Reporters are often told to ask the “W”s — Who? What? Where? When? Why? and How? (which does not start with a “w” but which has a “w” in it, so there) — because in a news story, all of these things are usually relevant. Author Michael Koryta is a former reporter, so it would be no surprise to discover he knows to ask these questions, and you’ll read, for So Cold the River, one of these “w”s — “Where?” — plays a significant role in how all those other “w”s unfold in the course of the story.
I’ve been patiently waiting for a Big Idea for years. I continue to do so. In the meantime, I’ve done the best I can with my small ideas.
I’d love to claim that So Cold the River is a work of staggering imaginative powers but I’m afraid someone might get around to using the interwebs and determining that all of the wonderfully creative elements – a subterranean river! a hotel with an incredible glass dome! mineral water reputed to cure all ills! – are actually real. Then I’d have some egg on my face, wouldn’t I? So, I suppose I should cop to it and admit that the Big Ideas for So Cold the River were extracted almost entirely from the true history of its setting in the small towns of West Baden and French Lick, Indiana.
At this point, the only thing most people are aware of about these places is that the name French Lick is funny and that Larry Bird once played his basketball there and not in Boston. From 1901 until 1929, though, the towns were internationally renowned resorts, with two of the finest hotels in the world, elegance of the first order, and more than a small dose of corruption. Guests ranged from Franklin D. Roosevelt to Al Capone, and while the hotels are the lasting testaments to these glory days, what built the resort in this rural portion of the Midwest was its mineral water. One brand was called Pluto Water, the other Sprudel Water, and they were believed to be healers of extraordinary power.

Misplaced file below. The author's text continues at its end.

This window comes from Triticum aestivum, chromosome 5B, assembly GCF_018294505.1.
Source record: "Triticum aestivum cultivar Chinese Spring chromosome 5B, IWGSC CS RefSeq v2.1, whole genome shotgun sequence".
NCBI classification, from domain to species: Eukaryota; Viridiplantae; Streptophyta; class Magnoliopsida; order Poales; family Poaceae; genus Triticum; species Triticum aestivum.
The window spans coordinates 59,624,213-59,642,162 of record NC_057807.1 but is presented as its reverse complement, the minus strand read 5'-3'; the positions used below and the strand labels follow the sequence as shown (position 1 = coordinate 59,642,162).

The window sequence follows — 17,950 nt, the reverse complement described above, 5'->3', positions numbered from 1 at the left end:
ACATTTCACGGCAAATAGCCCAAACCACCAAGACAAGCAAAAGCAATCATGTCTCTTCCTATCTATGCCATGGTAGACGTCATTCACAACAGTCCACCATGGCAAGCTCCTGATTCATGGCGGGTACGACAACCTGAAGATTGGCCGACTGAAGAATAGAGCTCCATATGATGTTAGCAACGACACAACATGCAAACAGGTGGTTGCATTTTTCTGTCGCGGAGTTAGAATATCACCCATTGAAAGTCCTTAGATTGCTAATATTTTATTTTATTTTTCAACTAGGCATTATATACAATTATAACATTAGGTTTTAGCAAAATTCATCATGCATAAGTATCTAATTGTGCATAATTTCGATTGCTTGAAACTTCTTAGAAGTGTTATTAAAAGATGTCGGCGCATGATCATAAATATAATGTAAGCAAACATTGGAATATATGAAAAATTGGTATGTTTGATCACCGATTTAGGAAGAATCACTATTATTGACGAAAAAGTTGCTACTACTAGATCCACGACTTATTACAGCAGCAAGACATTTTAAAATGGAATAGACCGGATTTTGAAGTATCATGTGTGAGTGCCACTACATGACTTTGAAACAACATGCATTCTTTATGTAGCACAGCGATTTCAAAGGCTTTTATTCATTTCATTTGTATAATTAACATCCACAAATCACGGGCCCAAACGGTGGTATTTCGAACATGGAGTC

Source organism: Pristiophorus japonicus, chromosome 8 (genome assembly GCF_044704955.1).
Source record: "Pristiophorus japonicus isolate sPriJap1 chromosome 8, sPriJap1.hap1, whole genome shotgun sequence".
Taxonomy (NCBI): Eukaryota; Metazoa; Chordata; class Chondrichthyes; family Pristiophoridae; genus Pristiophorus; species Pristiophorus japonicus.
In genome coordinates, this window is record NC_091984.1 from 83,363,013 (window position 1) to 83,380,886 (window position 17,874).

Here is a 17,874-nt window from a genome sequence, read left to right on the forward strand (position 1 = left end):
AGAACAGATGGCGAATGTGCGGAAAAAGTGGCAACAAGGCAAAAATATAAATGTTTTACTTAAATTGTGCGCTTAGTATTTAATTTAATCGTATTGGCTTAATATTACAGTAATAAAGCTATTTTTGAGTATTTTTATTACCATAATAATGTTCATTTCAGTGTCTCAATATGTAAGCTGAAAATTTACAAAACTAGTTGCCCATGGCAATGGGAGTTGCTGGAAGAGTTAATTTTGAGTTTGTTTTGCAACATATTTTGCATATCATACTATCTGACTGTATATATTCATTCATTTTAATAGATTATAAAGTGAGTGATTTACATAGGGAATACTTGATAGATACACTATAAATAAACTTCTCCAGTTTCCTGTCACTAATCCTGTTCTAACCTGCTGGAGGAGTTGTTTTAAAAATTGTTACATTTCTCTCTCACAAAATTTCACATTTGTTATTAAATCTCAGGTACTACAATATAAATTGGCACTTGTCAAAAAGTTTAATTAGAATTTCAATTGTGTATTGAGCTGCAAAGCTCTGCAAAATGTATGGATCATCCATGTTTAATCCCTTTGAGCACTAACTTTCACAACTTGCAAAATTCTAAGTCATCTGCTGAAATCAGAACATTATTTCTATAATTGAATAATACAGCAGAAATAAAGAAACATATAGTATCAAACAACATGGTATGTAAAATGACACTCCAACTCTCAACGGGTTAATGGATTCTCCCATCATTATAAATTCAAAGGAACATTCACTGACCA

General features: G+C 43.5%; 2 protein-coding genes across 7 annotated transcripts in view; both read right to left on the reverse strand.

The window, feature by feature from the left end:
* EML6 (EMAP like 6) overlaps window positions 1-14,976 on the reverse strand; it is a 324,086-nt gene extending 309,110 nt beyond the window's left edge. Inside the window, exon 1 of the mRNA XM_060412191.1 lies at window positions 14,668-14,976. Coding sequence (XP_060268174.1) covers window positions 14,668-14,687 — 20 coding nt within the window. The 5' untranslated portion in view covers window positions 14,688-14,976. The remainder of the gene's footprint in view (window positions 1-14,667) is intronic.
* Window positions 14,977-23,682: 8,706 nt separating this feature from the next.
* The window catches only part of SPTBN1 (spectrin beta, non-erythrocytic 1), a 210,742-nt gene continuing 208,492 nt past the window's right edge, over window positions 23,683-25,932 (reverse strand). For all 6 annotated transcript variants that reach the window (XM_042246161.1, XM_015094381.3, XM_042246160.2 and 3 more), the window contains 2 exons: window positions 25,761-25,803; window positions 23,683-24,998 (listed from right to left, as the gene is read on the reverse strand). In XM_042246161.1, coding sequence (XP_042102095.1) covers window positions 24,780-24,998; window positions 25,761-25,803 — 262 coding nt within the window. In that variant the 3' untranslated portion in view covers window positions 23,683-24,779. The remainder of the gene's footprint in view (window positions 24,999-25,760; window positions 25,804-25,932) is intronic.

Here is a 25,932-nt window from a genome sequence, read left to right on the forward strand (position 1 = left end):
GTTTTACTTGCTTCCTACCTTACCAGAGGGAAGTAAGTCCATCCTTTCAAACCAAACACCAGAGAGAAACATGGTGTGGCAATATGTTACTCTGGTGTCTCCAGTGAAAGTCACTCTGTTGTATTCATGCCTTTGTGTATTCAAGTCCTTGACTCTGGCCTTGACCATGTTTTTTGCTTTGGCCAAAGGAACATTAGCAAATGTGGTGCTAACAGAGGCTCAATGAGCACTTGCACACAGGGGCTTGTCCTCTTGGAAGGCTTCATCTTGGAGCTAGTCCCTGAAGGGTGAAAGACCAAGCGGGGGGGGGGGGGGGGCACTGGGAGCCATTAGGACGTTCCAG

The Depression, as was its way, killed off the thriving little resorts. They’re coming back now – restored hotels, a Pete Dye-designed golf course, a casino that pretends to be a riverboat for reasons that no one but an Indiana legislator could possibly explain. I’m excited about all those developments, but it was the past and not the future that inspired So Cold the River. That so much fascinating history had transpired in such an out-of-the-way place was intriguing, but it was the idea of the water and the legends and folklore surrounding it that really gave life to the story.
The Big Idea couldn’t have been smaller, or simpler, but then seeds generally are, no? The idea: what if there was some truth to the mythic reputation of the water?
It was a question, really, an idle notion, but I’ve found that’s where most of my story ideas develop. This one intrigued me, but it certainly didn’t fit into the Lincoln Perry series I was writing, or into traditional crime fiction at all. The nature of the question itself called for a touch of the supernatural, of the fantastic, and there was certainly a large part of me that was leery of dabbling in something so different. But in the end, the writing is most fun when you feel a challenge, and there are a host of inherent challenges to trying something different. Whether this departure was a success will be for the readers to determine, but I know one thing: I had a hell of a lot of fun writing it.
Now, if you’ll excuse me, I’m off to look for a Big Idea. It’s around here somewhere, damn it. I’ll find the thing…
So Cold the River: Amazon|Barnes & Noble|Indiebound|Powell’s
Read an excerpt of the novel, via the Wall Street Journal. See a video about the book. Visit Koryta’s blog.